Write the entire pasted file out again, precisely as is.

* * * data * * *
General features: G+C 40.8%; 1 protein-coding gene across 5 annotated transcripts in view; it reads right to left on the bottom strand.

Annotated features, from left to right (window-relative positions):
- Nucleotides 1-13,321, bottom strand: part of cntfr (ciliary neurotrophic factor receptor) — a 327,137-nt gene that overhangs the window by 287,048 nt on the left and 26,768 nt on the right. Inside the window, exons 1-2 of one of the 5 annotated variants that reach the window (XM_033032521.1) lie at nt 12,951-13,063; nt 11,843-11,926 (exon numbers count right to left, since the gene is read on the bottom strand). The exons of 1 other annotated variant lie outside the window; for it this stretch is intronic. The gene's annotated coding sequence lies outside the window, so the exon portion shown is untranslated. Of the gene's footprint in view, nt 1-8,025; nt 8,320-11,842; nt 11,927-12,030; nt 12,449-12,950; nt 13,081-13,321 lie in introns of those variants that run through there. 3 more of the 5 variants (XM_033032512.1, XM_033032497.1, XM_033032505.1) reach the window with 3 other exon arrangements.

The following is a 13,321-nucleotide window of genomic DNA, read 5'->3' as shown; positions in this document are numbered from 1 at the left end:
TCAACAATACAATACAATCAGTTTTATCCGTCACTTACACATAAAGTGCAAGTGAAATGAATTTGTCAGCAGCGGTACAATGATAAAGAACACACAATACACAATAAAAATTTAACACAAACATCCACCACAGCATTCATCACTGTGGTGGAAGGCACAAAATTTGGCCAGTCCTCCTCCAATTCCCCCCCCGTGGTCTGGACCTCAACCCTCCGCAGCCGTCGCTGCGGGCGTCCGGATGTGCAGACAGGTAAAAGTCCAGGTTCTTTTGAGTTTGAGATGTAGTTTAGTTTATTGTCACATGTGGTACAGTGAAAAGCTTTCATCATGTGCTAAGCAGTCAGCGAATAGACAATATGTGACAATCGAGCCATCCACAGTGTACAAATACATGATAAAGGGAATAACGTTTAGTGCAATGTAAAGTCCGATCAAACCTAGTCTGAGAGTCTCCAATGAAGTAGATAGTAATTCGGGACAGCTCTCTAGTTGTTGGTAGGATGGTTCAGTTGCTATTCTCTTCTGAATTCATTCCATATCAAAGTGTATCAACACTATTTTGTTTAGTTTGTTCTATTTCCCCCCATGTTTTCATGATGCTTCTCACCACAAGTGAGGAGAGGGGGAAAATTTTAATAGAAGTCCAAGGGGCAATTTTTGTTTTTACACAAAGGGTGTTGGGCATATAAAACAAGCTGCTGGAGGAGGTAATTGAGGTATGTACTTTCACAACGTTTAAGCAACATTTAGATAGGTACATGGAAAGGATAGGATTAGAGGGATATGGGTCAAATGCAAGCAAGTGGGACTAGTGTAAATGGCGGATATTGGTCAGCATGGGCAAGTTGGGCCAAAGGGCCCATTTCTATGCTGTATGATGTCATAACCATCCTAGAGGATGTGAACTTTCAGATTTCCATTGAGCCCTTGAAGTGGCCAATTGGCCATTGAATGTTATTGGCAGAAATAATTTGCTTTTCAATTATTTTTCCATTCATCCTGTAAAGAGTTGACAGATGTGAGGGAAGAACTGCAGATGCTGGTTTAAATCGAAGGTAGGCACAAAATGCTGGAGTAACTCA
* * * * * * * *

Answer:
General features: G+C 40.8%; 1 protein-coding gene across 5 annotated transcripts in view; it reads right to left on the bottom strand.

Annotated features, from left to right (window-relative positions):
- Nucleotides 1-13,321, bottom strand: part of cntfr (ciliary neurotrophic factor receptor) — a 327,137-nt gene that overhangs the window by 287,048 nt on the left and 26,768 nt on the right. Inside the window, exons 1-2 of one of the 5 annotated variants that reach the window (XM_033032521.1) lie at nt 12,951-13,063; nt 11,843-11,926 (exon numbers count right to left, since the gene is read on the bottom strand). The exons of 1 other annotated variant lie outside the window; for it this stretch is intronic. The gene's annotated coding sequence lies outside the window, so the exon portion shown is untranslated. Of the gene's footprint in view, nt 1-8,025; nt 8,320-11,842; nt 11,927-12,030; nt 12,449-12,950; nt 13,081-13,321 lie in introns of those variants that run through there. 3 more of the 5 variants (XM_033032512.1, XM_033032497.1, XM_033032505.1) reach the window with 3 other exon arrangements.

The following is a 13,321-nucleotide window of genomic DNA, read 5'->3' as shown; positions in this document are numbered from 1 at the left end:
TCAACAATACAATACAATCAGTTTTATCCGTCACTTACACATAAAGTGCAAGTGAAATGAATTTGTCAGCAGCGGTACAATGATAAAGAACACACAATACACAATAAAAATTTAACACAAACATCCACCACAGCATTCATCACTGTGGTGGAAGGCACAAAATTTGGCCAGTCCTCCTCCAATTCCCCCCCCGTGGTCTGGACCTCAACCCTCCGCAGCCGTCGCTGCGGGCGTCCGGATGTGCAGACAGGTAAAAGTCCAGGTTCTTTTGAGTTTGAGATGTAGTTTAGTTTATTGTCACATGTGGTACAGTGAAAAGCTTTCATCATGTGCTAAGCAGTCAGCGAATAGACAATATGTGACAATCGAGCCATCCACAGTGTACAAATACATGATAAAGGGAATAACGTTTAGTGCAATGTAAAGTCCGATCAAACCTAGTCTGAGAGTCTCCAATGAAGTAGATAGTAATTCGGGACAGCTCTCTAGTTGTTGGTAGGATGGTTCAGTTGCTATTCTCTTCTGAATTCATTCCATATCAAAGTGTATCAACACTATTTTGTTTAGTTTGTTCTATTTCCCCCCATGTTTTCATGATGCTTCTCACCACAAGTGAGGAGAGGGGGAAAATTTTAATAGAAGTCCAAGGGGCAATTTTTGTTTTTACACAAAGGGTGTTGGGCATATAAAACAAGCTGCTGGAGGAGGTAATTGAGGTATGTACTTTCACAACGTTTAAGCAACATTTAGATAGGTACATGGAAAGGATAGGATTAGAGGGATATGGGTCAAATGCAAGCAAGTGGGACTAGTGTAAATGGCGGATATTGGTCAGCATGGGCAAGTTGGGCCAAAGGGCCCATTTCTATGCTGTATGATGTCATAACCATCCTAGAGGATGTGAACTTTCAGATTTCCATTGAGCCCTTGAAGTGGCCAATTGGCCATTGAATGTTATTGGCAGAAATAATTTGCTTTTCAATTATTTTTCCATTCATCCTGTAAAGAGTTGACAGATGTGAGGGAAGAACTGCAGATGCTGGTTTAAATCGAAGGTAGGCACAAAATGCTGGAGTAACTCA